2. The Presentations. There were some really good presentations this year and the attendees seemed much more savvy than the last time I was there. For the most part, I bounced around between sessions but I especially enjoyed Drew’s presentation on stopovers as well as Ben’s tips on how to find cheap premium airfare. If you missed it, I’m sure at some point both of them will post their presentations online.
3. Meeting Fellow Hobbyists. The real highlight of this event (especially if you’re not a newbie) is meeting fellow hobbyists, whether they’re bloggers, readers, or anything in between. I met some interesting people, including a reader who was already mileage running after being fairly new to the game, and Spencer, who came to the event just two months after learning about this stuff.
One man told me about trekking the Hippie Trail through Afghanistan in 1973 after reading an article in the Whole Earth Catalog on how to do it for just $50. I guess those hippies were the original travel hackers. He told me how guest houses could be booked for as little as $0.50 cents per night, food was cheap, and the region was safe to travel through. I’m always intrigued (and slightly envious) when I hear from people who traveled to Afghanistan during that time period, especially since my parents are always talking about the 70’s and what life was like back then.
I was only at the event for a day and a half, but it was nice catching up with the Frugal Travel Guy crew: Rick, Howie and Christine, who is a total sweetheart and a great writer. I was also glad to get a chance to meet Drew in person after working with him at FTG. He is one of the most grounded people and very knowledgeable. And of course, it’s always nice to chat with Greg, who is a huge hit at these events.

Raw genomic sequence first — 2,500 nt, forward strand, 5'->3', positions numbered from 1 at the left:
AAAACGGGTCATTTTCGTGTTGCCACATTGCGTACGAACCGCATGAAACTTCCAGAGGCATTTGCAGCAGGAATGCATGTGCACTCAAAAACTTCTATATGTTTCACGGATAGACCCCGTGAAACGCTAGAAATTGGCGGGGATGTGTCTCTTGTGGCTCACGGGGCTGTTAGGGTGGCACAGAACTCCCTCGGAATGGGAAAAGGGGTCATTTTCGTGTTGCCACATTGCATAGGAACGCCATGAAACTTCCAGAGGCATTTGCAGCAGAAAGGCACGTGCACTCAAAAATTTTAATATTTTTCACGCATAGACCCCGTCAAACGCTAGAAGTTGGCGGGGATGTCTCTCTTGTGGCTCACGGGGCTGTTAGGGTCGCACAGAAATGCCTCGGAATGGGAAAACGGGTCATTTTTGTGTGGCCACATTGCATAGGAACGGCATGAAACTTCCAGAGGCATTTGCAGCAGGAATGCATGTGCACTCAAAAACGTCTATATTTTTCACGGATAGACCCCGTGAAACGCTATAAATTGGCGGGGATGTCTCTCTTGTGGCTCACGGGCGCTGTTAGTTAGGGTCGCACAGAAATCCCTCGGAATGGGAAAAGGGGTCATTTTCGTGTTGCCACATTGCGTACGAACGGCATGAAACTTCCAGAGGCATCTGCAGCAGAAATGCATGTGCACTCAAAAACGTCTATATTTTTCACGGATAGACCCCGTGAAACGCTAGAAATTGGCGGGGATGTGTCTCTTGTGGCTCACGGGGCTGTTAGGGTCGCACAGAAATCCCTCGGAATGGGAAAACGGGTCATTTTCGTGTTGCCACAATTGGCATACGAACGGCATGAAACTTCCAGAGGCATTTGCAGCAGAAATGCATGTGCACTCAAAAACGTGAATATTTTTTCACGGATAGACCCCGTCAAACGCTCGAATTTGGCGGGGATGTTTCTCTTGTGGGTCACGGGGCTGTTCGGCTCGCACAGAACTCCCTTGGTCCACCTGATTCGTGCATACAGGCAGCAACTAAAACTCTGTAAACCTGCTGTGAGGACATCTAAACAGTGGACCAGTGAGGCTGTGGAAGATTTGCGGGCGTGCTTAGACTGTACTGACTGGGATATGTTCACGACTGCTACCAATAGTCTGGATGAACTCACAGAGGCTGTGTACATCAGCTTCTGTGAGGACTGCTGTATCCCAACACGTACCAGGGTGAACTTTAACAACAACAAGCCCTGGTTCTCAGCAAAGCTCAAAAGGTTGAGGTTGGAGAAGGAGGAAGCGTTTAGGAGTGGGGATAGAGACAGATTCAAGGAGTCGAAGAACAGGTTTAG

4. Manufactured Spending Inspiration. One of the most impressive manufactured spenders I met at the Chicago Seminars was probably @Gbplesh. This guy is doing numbers that put my weekly manufactured spending series to shame. His approach has inspired me to aim for bigger numbers and slightly change the way I do things. Yes, despite my constant complaining and penchant for melodrama, I will continue manufacture spending. Before the $500 Visa gift card news broke, I kept telling anyone who asked that I was taking a break from manufactured spending through the end of this year. Needless to say, that has changed.
5. Chicago. My time in Chicago was cut short due to my late arrival, but I did get to spend the day in the city and greatly enjoyed it. Plus, I got to try out the new Hyatt Centric The Loop, which opened back in April. A review of that hotel is coming up. If you’re attending the Chicago Seminars next year, be sure to set some time aside to see the city.
Those were some of my favorite things about this year’s Chicago Seminars. If you attended the event, I’d love to hear from you: What was your favorite part and will you be back next year?